90 % of the population, who create the wealth of society, are deprived of the fruits of their labour. The highest levels of technology are available, but none of this is deployed for advancing agriculture or improving the living and working conditions of people, he said. Dr Seth called for state control of wholesale trade to ensure remunerative prices for kisans and subsidised costs of agricultural inputs, as well as a public distribution system to ensure availability of all items of mass consumption at affordable prices.
Shri Kanta Raju spoke of the struggle of the track maintainers of the Indian railways against their extremely difficult and hazardous conditions of work. Inspite of the high level of technology available, hundreds of trackmen die every year, due to the utter callousness of the authorities and the government.
Workers and kisans today are on a common platform of struggle against the big monopoly corporates, who are trying to dominate agriculture as well as other sectors of manufacturing and industrial production, in order to loot the working people and enhance their profits, said Kanta Raju. He complimented MEC for this initiative of bringing kisans and workers together. He pledged the full participation of his organisation, All India Railway Track Maintainers Union, in the struggle for an end to the crisis facing our society.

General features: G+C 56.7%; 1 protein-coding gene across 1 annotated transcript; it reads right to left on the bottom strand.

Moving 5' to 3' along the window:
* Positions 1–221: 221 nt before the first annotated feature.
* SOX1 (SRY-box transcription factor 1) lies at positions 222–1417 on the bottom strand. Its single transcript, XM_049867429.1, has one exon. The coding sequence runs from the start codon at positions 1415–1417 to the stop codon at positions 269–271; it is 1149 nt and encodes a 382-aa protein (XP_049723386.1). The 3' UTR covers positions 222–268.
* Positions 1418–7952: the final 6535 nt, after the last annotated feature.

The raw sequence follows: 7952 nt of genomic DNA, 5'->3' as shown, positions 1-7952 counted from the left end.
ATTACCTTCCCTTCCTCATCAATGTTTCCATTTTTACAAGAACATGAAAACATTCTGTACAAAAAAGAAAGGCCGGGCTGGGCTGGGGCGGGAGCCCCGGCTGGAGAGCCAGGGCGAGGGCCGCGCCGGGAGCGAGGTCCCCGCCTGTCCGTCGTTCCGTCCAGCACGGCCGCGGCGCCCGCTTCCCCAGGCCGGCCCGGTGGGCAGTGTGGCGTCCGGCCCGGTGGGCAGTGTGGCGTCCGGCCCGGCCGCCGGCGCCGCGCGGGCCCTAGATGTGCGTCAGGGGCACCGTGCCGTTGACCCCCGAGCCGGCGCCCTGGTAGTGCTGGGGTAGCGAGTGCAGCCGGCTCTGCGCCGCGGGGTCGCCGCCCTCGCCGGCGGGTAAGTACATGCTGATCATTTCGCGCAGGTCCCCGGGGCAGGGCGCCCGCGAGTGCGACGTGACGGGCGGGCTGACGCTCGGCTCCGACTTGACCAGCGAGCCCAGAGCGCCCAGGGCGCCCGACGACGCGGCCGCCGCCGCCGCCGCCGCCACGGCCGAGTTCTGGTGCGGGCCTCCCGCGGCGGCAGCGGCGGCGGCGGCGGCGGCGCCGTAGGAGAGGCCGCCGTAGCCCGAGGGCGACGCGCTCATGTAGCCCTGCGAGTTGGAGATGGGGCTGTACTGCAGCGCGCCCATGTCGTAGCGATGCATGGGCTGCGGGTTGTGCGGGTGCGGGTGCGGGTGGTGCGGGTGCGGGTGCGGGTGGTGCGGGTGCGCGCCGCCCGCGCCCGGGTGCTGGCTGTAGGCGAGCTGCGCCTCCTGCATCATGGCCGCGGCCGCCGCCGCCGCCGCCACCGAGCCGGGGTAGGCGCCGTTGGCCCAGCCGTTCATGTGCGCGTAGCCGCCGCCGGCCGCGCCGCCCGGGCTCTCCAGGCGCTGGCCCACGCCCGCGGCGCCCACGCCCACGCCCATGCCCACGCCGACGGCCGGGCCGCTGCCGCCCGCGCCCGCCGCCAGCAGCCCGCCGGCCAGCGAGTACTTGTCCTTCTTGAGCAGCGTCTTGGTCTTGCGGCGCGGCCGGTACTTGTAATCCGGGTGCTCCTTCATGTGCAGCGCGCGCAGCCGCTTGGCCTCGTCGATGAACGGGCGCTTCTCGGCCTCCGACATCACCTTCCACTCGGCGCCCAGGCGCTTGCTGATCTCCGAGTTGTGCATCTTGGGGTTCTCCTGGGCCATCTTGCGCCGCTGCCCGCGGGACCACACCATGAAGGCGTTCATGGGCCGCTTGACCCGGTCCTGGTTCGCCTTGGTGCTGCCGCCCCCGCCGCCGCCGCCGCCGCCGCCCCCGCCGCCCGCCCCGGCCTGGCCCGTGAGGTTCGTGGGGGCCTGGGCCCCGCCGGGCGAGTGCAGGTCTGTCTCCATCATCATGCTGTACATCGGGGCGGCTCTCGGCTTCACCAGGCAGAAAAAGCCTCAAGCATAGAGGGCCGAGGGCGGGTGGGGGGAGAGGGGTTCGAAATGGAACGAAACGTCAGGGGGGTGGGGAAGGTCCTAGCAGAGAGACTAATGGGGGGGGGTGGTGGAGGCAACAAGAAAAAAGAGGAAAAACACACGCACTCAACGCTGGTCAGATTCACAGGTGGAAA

Following the presentations by the invited speakers, many other participants intervened with their views.
“How can a kisan family survive on an income of less than Rs 5000 per month?” asked a young worker. Today India is among the most advanced countries of the world and we produce so much of food and have the most modern technology. But the ruling capitalist class headed by the biggest monopoly capitalist houses dominates over the entire production process. As a result, their wealth keeps increasing while the condition of the workers and kisans gets worse, he said.
Participants raised the concerns of dairy farmers. Several participants gave their views on the challenges facing the kisan andolan, and what needs to be done to resolve the crisis facing agriculture. Many expressed the view that workers and kisans have to organise to take political power in their hands in order to ensure that the crisis of agriculture is resolved in the interests of the vast majority of the population.
Concluding the meeting, Shri Santosh Kumar recalled the important lessons that the kisan andolan has taught us. One of the lessons is to preserve and strengthen our unity and to be firm in our resolve to end this system of capitalist exploitation which is the source of the problems facing workers and kisans. We workers and kisans and must unite to take political power in our hands and establish a new society in which we will be the rulers and decision-makers, and we will reorient the economy to serve the needs of all the toilers, he concluded.